1st in a series on Blended Learning by Catlin Tucker CUE Member guest blogger
The term ‘blended learning‘ is catching on in education, but the definition is somewhat vague and many teachers are not exactly sure what the term blended learning means. The lack of clarity about this term is a source of potential anxiety for teachers, especially those in the traditional school setting.
So what is blended learning? Simply said, blended learning is any combination of face-to-face classroom instruction and online learning. Think of it as the merging of two instructional mediums to get the best learning outcomes for students.
Then I began to think about some the issues addressed in my book: “Blended Learning in Grades 4-12: Leveraging the Power of Technology to Create Student Centered Classrooms”. In the book, I talk about many of the “fear factors” associated with blended learning:
- Less face time with students with the adjusted schedule
- Loss of control over curriculum delivery and design
- Time and learning required to facilitate work done online
- Discourteous communication and exchanges online
These fears are understandable especially for teachers in a district that is adopting a blended learning program. These top-down programs range from:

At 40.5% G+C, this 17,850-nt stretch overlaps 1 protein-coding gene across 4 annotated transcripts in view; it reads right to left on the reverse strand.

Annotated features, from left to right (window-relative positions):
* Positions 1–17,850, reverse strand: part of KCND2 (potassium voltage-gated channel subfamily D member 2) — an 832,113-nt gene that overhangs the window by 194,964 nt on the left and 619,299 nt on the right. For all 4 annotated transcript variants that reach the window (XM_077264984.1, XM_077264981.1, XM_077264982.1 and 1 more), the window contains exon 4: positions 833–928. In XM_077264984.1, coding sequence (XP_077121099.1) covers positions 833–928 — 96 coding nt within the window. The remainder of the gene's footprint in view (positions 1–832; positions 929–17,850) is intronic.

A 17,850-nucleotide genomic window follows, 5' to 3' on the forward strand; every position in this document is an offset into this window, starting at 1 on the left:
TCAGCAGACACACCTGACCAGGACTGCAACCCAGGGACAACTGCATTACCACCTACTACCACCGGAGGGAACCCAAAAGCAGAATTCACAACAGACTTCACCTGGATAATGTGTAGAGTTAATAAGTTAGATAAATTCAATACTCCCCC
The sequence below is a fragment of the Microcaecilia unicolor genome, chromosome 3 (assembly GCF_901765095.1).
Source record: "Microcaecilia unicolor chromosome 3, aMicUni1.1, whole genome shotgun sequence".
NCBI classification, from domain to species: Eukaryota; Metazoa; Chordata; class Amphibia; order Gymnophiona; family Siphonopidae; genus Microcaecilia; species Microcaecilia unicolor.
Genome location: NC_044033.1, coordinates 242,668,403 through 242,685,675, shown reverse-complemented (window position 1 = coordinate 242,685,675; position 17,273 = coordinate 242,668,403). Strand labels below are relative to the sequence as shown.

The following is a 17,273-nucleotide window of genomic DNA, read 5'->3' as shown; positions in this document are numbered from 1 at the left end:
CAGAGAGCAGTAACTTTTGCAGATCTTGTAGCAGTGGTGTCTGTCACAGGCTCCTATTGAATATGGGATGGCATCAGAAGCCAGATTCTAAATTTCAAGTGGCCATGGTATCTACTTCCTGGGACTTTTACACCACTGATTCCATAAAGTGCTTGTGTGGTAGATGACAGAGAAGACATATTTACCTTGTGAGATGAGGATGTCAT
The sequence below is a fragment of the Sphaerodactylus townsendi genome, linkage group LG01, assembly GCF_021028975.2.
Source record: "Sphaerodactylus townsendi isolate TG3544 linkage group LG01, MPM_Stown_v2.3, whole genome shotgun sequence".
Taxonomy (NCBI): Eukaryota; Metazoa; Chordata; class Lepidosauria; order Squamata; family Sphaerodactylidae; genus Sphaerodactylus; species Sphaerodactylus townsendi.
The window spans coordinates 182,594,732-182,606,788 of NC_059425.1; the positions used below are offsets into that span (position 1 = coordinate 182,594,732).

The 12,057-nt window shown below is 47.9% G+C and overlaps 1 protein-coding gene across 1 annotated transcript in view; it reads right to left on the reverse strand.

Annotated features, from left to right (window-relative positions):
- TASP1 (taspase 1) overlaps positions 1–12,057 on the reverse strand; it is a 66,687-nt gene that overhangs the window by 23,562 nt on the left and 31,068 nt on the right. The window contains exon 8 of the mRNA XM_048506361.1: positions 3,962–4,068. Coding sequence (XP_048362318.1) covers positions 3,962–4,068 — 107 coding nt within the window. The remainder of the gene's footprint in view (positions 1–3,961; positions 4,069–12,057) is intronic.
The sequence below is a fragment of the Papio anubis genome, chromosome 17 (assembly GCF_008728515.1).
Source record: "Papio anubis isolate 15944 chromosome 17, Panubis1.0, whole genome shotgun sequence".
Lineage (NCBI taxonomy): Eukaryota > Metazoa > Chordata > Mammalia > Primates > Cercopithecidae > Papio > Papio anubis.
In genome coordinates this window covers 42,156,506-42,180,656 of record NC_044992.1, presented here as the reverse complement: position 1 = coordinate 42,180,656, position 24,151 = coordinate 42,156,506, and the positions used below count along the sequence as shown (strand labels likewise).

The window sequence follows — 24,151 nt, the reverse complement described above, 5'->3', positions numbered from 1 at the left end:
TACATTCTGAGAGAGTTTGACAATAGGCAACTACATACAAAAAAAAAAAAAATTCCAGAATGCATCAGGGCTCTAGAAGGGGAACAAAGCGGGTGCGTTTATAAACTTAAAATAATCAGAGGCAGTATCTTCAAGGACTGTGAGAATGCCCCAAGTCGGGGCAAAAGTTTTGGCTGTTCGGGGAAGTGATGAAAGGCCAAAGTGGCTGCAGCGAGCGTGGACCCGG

- Schools with adjusted schedules where students attend fewer classes and complete a portion of course work online
- To classes in a computer lab with the computer delivering content to online courses that have a teacher facilitating the course
The blended learning models above are a major departure from traditional classes. Teachers often feel blended learning models devalue the role of teachers as crucial in their student’s learning process.
Many districts are moving towards more extreme blended learning models to save funds, allow inspired students to pace themselves and create new opportunities for make-up credit. However, these are not the only approaches to blended learning.
In my book, I encourage teachers to adopt this term and make it their own. There are millions of teachers who have perfected their teaching methods and this is a significant transition that involves time and professional development. Nevertheless, teachers are far more likely to embrace technology in the classroom if they have input.
Catlin Tucker is a Google Certified Teacher and CUE Lead Learner. She teaches 9th and 10th grade English language arts at Windsor High School in Sonoma County. She spent the 2011-2012 school year on leave while writing her first book titled “BlendedLearning for Grades 4-12: Leveraging the Power of Technology to Create a Student-Centered Classroom” (Corwin Publishing). Catlin is an advocate for teacher-designed blended learning model that encourages educators to engage students in active learning online.